Health Department officials

Health officials answering COVID-19 questions during a Wednesday YouTube stream are: Director of Health Education Tracy Aaron, Medical Director Dr. Christine Weyman, Executive Director Shawn Crabtree and Environmental Director Stuart Spillman.

The Lake Cumberland District Health Department opened up COVID-19 vaccinations for everyone in the 1C group (people over 60, people over 16 with a qualifying medical condition and all essential workers) for the first time Tuesday, because health officials said they were having trouble filling appointments.

Those available appointments filled up quickly, but more should be available on Monday of next week.

LCDHD Executive Director Shawn Crabtree said it had become difficult to fill all appointments, which up until Tuesday had been available only to those who were 60 years old or older.

He said the health department is still trying to target that age group, because they represent 91% of the people who have died due to the coronavirus, and they made up 75% of the hospitalizations in this area.

“Once we saturate that market, we will have made a tremendous health impact on our path to herd immunity,” Crabtree said. “As we’re moving toward that herd immunity, we want to protect the most vulnerable populations first.”

LCDHD Medical Director Christine Weyman explained that herd immunity meant that around 80 percent of the population needed either to be immunized or have had the disease.

“That means there are not enough susceptible people scattered around that can propagate the virus,” she said.

With the commonwealth of Kentucky’s percentage of those who contracted COVID being around 10% and currently having around 25% of adults immunized, Crabtree said the number currently protected would be roughly 35%, keeping in mind that there was some overlap between the two categories.

Crabtree said that the 10-county district is getting around 6,000 doses of the vaccine per week, in both the Moderna and the Johnson & Johnson versions.

The immunizations have had an impact on the number of COVID cases seen in the district, Crabtree said. The peak day – December 30 – saw 301 new cases announced just within that one day.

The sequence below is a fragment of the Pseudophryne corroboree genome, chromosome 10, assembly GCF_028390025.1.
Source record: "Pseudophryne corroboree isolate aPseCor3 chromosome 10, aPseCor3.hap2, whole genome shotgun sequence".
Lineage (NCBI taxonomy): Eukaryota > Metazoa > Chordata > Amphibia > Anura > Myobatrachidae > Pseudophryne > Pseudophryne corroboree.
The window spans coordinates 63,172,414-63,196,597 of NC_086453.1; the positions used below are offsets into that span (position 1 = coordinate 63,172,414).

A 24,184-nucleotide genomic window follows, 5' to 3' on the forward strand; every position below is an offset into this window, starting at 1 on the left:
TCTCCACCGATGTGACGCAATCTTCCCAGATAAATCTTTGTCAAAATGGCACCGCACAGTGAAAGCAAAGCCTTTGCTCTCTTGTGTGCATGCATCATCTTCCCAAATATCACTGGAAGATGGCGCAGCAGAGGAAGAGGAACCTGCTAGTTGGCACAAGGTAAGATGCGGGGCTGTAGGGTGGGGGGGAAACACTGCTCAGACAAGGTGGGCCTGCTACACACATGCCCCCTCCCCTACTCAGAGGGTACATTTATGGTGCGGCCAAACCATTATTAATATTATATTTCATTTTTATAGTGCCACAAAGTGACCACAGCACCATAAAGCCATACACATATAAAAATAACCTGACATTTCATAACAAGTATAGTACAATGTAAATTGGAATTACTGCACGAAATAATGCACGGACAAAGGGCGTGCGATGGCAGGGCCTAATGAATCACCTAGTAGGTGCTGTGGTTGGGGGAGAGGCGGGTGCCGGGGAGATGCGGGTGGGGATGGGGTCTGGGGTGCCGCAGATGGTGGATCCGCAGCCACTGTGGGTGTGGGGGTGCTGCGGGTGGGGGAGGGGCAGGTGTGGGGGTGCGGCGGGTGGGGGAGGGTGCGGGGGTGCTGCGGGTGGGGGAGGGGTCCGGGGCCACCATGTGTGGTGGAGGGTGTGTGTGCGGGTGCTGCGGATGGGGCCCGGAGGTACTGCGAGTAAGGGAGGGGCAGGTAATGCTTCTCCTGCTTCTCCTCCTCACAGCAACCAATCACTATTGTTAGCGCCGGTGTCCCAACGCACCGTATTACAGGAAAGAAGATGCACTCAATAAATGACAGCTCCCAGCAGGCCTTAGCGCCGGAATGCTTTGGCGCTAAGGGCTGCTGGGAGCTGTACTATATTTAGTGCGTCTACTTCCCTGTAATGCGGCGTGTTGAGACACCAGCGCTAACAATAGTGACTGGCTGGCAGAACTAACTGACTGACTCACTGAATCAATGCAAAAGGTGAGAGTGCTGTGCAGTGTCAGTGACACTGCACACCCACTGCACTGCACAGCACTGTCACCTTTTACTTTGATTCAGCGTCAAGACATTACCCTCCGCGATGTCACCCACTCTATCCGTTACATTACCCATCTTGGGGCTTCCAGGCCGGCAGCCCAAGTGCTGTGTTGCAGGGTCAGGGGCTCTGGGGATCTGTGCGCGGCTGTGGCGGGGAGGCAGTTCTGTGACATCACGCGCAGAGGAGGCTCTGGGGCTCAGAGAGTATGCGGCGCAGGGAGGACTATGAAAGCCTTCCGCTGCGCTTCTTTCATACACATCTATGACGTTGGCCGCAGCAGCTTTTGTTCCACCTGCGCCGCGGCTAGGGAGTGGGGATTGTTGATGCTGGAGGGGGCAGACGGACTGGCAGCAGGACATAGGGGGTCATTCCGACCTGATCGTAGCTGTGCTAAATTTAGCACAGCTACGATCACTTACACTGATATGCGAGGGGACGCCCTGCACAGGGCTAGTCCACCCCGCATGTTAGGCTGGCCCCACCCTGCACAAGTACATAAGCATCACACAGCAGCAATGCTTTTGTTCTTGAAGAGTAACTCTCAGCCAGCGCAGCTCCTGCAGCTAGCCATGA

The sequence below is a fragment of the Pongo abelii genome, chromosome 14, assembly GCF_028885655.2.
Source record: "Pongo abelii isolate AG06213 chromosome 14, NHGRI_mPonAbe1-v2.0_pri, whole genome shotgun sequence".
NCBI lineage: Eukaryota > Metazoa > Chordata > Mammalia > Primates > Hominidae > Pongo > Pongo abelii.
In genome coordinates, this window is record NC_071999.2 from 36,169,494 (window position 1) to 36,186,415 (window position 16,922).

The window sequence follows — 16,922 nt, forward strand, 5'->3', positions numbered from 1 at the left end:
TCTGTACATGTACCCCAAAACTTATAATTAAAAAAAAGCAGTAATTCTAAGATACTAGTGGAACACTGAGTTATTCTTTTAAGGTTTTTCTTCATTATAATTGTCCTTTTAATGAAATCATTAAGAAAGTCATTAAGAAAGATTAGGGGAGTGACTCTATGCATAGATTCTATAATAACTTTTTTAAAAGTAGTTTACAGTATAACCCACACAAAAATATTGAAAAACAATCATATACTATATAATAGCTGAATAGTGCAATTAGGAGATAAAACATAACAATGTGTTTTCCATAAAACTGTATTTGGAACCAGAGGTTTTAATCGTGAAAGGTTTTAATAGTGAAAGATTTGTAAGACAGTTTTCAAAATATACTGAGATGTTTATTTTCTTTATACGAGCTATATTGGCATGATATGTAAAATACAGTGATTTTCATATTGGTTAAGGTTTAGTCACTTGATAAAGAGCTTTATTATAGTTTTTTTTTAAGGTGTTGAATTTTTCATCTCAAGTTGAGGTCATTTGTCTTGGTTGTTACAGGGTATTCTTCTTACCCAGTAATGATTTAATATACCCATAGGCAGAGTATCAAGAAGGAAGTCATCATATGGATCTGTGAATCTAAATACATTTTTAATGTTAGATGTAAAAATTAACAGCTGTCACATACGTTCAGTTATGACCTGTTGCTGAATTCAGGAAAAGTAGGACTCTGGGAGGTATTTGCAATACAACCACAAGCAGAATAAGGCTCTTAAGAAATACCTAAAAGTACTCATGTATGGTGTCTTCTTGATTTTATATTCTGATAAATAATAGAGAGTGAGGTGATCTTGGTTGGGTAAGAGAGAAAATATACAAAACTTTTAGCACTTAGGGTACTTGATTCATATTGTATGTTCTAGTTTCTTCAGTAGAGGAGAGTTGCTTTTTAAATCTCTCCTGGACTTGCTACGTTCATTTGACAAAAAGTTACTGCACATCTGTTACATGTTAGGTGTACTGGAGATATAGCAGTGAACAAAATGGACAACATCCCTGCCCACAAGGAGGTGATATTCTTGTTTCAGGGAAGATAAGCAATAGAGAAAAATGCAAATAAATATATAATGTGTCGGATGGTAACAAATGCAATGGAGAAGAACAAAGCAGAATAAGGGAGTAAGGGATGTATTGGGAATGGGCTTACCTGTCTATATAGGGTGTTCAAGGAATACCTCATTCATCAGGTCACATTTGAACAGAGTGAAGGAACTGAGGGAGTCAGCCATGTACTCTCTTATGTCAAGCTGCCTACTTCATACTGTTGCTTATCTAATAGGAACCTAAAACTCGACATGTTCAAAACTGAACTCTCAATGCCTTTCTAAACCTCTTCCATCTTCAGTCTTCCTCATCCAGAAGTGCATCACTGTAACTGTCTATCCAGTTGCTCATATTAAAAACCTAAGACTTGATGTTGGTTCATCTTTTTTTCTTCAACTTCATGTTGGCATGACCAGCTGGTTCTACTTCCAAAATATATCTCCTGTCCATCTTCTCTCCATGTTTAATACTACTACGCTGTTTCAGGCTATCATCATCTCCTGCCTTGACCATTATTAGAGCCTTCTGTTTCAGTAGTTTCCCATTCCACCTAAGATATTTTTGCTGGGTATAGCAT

The current average of new COVID cases in the district is around 20 to 30 per day, he said.

That doesn’t mean the public should become complacent, he said. People should continue to wear face coverings in public and remain socially distanced.

Dr. Weyman said that new guidelines from the CDC allow for people who are fully immune to meet with other fully immune people indoors without masks.

Fully immune people may also meet with one unvaccinated household, and they are not required to quarantine if exposed to the virus.

“However, since we don’t know who has been vaccinated and who hasn’t, certainly in public and in businesses, you should wear your masks,” Dr. Weyman said.

Full immunity comes 14 days after the second shot if taking a two-shot vaccine, or 14 days after the Johnson and Johnson shot.

The current vaccine covers all known variations of the virus at this time, but Dr. Weyman warned that if the virus mutates to a point that the current vaccine doesn’t cover it, a yearly vaccination against COVID may be required.

The good news, she said, is that since the infrastructure is now in place for creating COVID vaccines, a new version of the vaccine would not take as long to create.

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